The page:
Advantages over the Olympus OM-D E-M5 Mark II:

  • a built-in grip making it much more ergonomic to use for larger lenses without having to add in an optional grip
  • further improved image quality – 1 stop better at high ISO, more dynamic range, 20mp
  • far better sports and moving subject capabilities:
    • ability to autofocus on moving subjects AND has excellent subject tracking in burst mode thanks to the PDAF technology on the sensor
    • substantially improved AF tweaks such as ability to set a focus range AF limiter in-camera so that foreground and background subjects are ignored by the AF algorithms
    • improved high ISO performance
    • new “Pro-Capture” mode captures up to the last 14 images prior to you pressing the shutter fully
    • 18fps full size RAW with C-AF using electronic shutter (C-AF not really possible on E-M5’s)
    • 60fps full size RAW with locked S-AF using electronic shutter instead of 11fps
    • 10fps full size RAW with C-AF using mechanical shutter (C-AF not really possible on E-M5’s but dodgy CDAF tracking at 5fps)
    • 15fps full size RAW with locked S-AF using mechanical shutter
  • further improved image stabiliser
  • better viewfinder
  • larger, longer life battery
  • better access to MySet settings (now on the dial) and can save and load to PC
  • two SD card slots, one with UHS-II  SD support for faster cards and much better burst rate and 4K video performance, the 2nd card slot is critical for pros who need a backup of the shots in case one card gets corrupted before they have backed it up!
  • improved autoISO function – new Lowest Shutter Speed Setting and can use in manual exposure mode with exposure compensation
  • improved HiRes mode
  • 4K 30p video instead of just 1080p with lovely image stabilisation which is great for run and gun videos

Advantages over the Olympus OM-D E-M1 Mark I:

  • further improved image quality – 1 stop better at high ISO, more dynamic range, 20mp
  • substantially improved sports and moving subject capabilities:
    • improved ability to autofocus on moving subjects AND has excellent subject tracking in burst mode thanks to the substantially increased number of PDAF points on the sensor and better algorithms
    • substantially improved AF tweaks such as ability to set a focus range AF limiter in-camera so that foreground and background subjects are ignored by the AF algorithms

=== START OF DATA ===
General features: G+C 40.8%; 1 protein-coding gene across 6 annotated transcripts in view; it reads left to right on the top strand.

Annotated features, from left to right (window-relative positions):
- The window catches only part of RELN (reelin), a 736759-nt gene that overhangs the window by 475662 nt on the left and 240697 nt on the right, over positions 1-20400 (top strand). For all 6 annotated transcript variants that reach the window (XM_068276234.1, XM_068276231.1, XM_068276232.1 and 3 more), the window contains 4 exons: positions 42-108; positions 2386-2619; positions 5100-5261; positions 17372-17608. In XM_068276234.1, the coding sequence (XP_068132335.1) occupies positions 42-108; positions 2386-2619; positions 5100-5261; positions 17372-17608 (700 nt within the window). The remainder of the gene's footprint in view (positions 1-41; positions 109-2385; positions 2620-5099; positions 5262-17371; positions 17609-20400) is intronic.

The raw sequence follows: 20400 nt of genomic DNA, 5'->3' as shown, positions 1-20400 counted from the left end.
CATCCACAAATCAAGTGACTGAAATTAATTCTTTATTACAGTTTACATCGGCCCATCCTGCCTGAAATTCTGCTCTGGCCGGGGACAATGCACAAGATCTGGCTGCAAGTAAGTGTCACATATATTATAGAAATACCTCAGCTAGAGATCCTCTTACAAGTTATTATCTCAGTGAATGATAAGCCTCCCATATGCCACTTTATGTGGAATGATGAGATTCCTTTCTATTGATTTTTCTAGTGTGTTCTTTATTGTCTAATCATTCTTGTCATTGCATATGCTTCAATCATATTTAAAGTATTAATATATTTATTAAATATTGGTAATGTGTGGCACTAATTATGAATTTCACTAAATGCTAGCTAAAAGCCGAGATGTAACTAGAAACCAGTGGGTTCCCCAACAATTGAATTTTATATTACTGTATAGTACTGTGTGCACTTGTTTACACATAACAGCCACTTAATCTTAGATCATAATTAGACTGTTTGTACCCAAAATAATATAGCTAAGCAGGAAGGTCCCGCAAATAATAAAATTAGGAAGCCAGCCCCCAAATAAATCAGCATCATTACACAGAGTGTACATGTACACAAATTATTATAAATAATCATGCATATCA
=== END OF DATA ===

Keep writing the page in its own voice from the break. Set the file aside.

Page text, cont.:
• improved high ISO performance
    • new “Pro-Capture” mode captures up to the last 14 images prior to you pressing the shutter fully
    • 18fps full size RAW with C-AF using electronic shutter
    • 60fps full size RAW with locked S-AF using electronic shutter instead of 11fps
    • 10fps full size RAW with C-AF using mechanical shutter
    • 15fps full size RAW with locked S-AF using mechanical shutter
  • further improved image stabiliser
  • better viewfinder
  • larger, longer life battery
  • better access to MySet settings (now on the dial) and can save and load to PC
  • two SD card slots, one with UHS-II  SD support for faster cards and much better burst rate and 4K video performance, , the 2nd card slot is critical for pros who need a backup of the shots in case one card gets corrupted before they have backed it up!
  • improved autoISO function – new Lowest Shutter Speed Setting and can use in manual exposure mode with exposure compensation
  • HiRes mode
  • 4K 30p video instead of just 1080p with lovely image stabilisation which is great for run and gun videos

Advantages over the Olympus OM-D E-M5 original version:

  • as for the improvements over the E-M5 mark II outlined above, plus the features of the E-M5 Mark II:
    • WiFi remote control by smartphones
    • Live Boost II mode
    • swivel, articulating LCD screen
    • mechanical shutter to 1/8000th sec instead of 1/4000th sec
    • freezeproof to minus 11deg C
    • anti-shock mode using electronic first-curtain shutter to reduce shutter shock during sequential shooting
    • 2×2 switch
    • auto HDR
    • in camera keystone correction option
    • improved intervalometer
    • improved focus peaking
    • PC sync port
    • Live Composite mode
    • additional ART filters
    • colour creator picture mode control
    • HiRes mode

Is the upgrade worth it to you?

That all depends upon how often you will use the new or improved features and whether these will change your photography and give you new avenues to explore.

As a general rule, one should not spend too much on a camera as it devalues rapidly over a 5yr period, but if you are using it frequently then even $AU2000 may be a great opportunity to lash out and change your options and abilities.

It is a very versatile camera, and it has major advantages over larger more expensive dSLRs, but at the end of the day – only you can decide if the upgrade is worth it to you.

Check out my blog post on how good the AF tracking is using the superb 300mm lens at a water ski event – post is here.

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Panasonic announces new pro-level mirrorless camera to rival the E-M1 Mark II – the Panasonic G9

Written by Gary on November 8th, 2017

Panasonic has its flagship camera, the Panasonic GH-5 primarily aimed at videographers, with this new Panasonic G9 Micro Four Thirds camera, it has taken most of these features and added extra stills photography features and bundled it all into an impressive smaller, lighter camera which is also, importantly, less expensive than both the GH-5 or the Olympus OM-D E-M1 Mark II.